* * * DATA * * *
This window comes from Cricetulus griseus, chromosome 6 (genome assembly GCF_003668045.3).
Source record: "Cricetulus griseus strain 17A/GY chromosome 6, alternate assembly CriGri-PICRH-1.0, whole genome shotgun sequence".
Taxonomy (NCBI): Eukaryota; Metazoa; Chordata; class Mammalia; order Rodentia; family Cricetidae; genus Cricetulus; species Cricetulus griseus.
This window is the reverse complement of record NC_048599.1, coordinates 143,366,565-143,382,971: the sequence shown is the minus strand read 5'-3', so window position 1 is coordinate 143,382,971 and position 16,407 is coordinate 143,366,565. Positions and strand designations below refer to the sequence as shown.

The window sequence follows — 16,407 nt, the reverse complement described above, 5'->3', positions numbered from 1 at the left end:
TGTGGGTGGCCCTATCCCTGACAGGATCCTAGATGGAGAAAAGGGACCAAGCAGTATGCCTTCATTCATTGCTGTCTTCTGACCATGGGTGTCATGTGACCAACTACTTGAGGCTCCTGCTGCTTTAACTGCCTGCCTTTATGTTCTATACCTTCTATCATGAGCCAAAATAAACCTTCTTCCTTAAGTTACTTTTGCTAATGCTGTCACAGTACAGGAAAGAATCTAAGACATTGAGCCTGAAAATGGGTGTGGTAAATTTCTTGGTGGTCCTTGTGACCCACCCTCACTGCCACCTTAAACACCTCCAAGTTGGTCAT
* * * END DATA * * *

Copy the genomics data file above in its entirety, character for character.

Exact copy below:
This window comes from Cricetulus griseus, chromosome 6 (genome assembly GCF_003668045.3).
Source record: "Cricetulus griseus strain 17A/GY chromosome 6, alternate assembly CriGri-PICRH-1.0, whole genome shotgun sequence".
Taxonomy (NCBI): Eukaryota; Metazoa; Chordata; class Mammalia; order Rodentia; family Cricetidae; genus Cricetulus; species Cricetulus griseus.
This window is the reverse complement of record NC_048599.1, coordinates 143,366,565-143,382,971: the sequence shown is the minus strand read 5'-3', so window position 1 is coordinate 143,382,971 and position 16,407 is coordinate 143,366,565. Positions and strand designations below refer to the sequence as shown.

The window sequence follows — 16,407 nt, the reverse complement described above, 5'->3', positions numbered from 1 at the left end:
TGTGGGTGGCCCTATCCCTGACAGGATCCTAGATGGAGAAAAGGGACCAAGCAGTATGCCTTCATTCATTGCTGTCTTCTGACCATGGGTGTCATGTGACCAACTACTTGAGGCTCCTGCTGCTTTAACTGCCTGCCTTTATGTTCTATACCTTCTATCATGAGCCAAAATAAACCTTCTTCCTTAAGTTACTTTTGCTAATGCTGTCACAGTACAGGAAAGAATCTAAGACATTGAGCCTGAAAATGGGTGTGGTAAATTTCTTGGTGGTCCTTGTGACCCACCCTCACTGCCACCTTAAACACCTCCAAGTTGGTCAT